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Experimental Approach May Reveal Dark Matter’s Physical Traits

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NEWARK, Del., May 7, 2021 — A multi-institutional collaboration of engineers has developed an experimental approach for the detection of dark matter. While scientists are sure that dark matter — which accounts for 85% of the matter in the universe — exists by its gravitational effects, they have yet to find any direct evidence of the substance.

“It could be made up of black holes, or it could be made up of something trillions of times smaller than an electron, known as ultralight dark matter,” said Swati Singh, an assistant professor of electrical and computer engineering at the University of Delaware. Singh is among a small group within the dark matter community that wondered if scientists were looking for the right kind of dark matter. Specifically, Singh aimed to resolve the question of whether dark matter is much lighter than what traditional particle physics experiments look for.

Another possibility is that dark matter is made up of dark photons, a type of dark matter that would exert a weak oscillating force on normal matter, causing a particle to move back and forth. This potentiality would be difficult to measure, due to dark matter’s ubiquity.

With that theory in mind, Singh, doctoral student Jack Manley, and collaborators at the University of Arizona and Haverford College proposed a new way to look for dark matter particles by repurposing existing tabletop sensor technology.
Jack Manley (left) is a University of Delaware doctoral student and Swati Singh is an assistant professor in the College of Engineering's Department of Electrical and Computer Engineering. Courtesy of Evan Krape and Jeffrey C. Chase.
Jack Manley (left) is a University of Delaware doctoral student and Swati Singh is an assistant professor in the College of Engineering’s Department of Electrical and Computer Engineering. Courtesy of Evan Krape and Jeffrey C. Chase.

The collaborators believe they can use optomechanical accelerometers that detect changes in velocity as sensors to detect and amplify that oscillation.

“If the force is material dependent, by using two objects composed of different materials, the amount that they are forced will be different, meaning that you would be able to measure that difference in acceleration between the two materials,” said Manley, lead author of the paper.

Dalziel Wilson, assistant professor of optical sciences at the University of Arizona, compared an optomechanical accelerometer to a tuning fork. “It’s a vibrating device that, due to its small size, is very sensitive to perturbations from the environment,” he said.

The researchers proposed an experiment to detect the presence of these theorized dark photons. The experiment used a membrane made up of silicon nitride and a fixed beryllium mirror to bounce light between the two surfaces. If the distance between the two materials changed, the researchers would know from the reflected light that dark photons were present because the silicon nitride and beryllium possess different material properties.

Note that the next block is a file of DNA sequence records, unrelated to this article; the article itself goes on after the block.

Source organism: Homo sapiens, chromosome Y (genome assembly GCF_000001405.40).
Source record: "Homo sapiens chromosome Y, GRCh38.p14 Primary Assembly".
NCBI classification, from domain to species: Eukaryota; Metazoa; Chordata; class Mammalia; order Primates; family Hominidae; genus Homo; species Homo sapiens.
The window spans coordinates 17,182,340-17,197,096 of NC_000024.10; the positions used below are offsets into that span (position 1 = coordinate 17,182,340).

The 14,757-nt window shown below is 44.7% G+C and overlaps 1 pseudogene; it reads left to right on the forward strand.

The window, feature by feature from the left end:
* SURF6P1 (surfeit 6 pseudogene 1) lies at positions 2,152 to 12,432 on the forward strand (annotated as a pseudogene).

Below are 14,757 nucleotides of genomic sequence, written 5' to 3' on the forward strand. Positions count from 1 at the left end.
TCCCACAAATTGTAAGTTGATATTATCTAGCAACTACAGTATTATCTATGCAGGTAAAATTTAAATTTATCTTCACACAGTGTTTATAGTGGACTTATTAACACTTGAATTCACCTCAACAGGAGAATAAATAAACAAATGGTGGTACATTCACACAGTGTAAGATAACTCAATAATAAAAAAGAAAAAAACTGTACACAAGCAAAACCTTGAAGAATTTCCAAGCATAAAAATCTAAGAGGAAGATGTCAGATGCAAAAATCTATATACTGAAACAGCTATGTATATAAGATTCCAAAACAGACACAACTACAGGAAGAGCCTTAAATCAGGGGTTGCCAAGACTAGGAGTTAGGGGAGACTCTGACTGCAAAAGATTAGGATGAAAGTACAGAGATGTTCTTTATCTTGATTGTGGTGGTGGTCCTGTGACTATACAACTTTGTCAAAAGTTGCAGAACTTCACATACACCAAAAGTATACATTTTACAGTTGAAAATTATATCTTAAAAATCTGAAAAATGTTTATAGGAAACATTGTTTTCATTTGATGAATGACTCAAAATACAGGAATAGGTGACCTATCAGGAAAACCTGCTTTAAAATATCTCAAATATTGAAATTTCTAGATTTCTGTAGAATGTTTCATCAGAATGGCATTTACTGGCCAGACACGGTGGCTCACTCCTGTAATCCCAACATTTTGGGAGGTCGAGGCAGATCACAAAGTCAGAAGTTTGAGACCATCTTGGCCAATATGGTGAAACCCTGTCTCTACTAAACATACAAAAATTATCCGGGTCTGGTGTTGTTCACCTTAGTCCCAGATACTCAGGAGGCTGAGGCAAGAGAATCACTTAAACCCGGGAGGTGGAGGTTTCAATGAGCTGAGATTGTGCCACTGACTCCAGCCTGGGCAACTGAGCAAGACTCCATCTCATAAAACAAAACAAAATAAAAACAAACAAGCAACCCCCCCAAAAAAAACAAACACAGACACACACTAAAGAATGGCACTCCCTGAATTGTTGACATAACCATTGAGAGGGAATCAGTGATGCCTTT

That collaboration was essential in devising this experiment, Manley said; he and Singh provided the theoretical basis and worked with Wilson and Arizona doctoral student Dey Chowdhury on the calculations that went into the blueprint for building their proposed tabletop accelerometer sensor. Daniel Grin, a cosmologist and assistant professor of physics at Haverford College, provided insight on the particle physics aspects of ultralight dark matter, such as why it would be ultralight, why it might couple to materials differently, and how it might be produced.

The new work builds on a previous study showing that certain types of ultralight dark matter would connect, or couple, with normal matter in a way that would cause a periodic change in the size of atoms. While small fluctuations in the size of a single atom may be difficult to notice, the effect is amplified in an object composed of many atoms, and further amplification can be achieved if that object is an acoustic resonator. The initial round of collaboration evaluated the performance of several resonators made of diverse materials ranging from superfluid helium to single-crystalline sapphire, and found these sensors can be used to detect that dark matter-induced strain signal.

The research was supported in part by funding from the National Science Foundation. The current research was published in Physical Review Letters (www.doi.org/10.1103/physrevlett.126.061301).

Photonics.com
May 2021
Research & Technologydark matterdark matter detectordark matter detectionSensors & Detectorsoptomechanicaldark photonsdark photonUniversity of DelawareHaverford CollegeUniversity of ArizonaPhysical Review Letters

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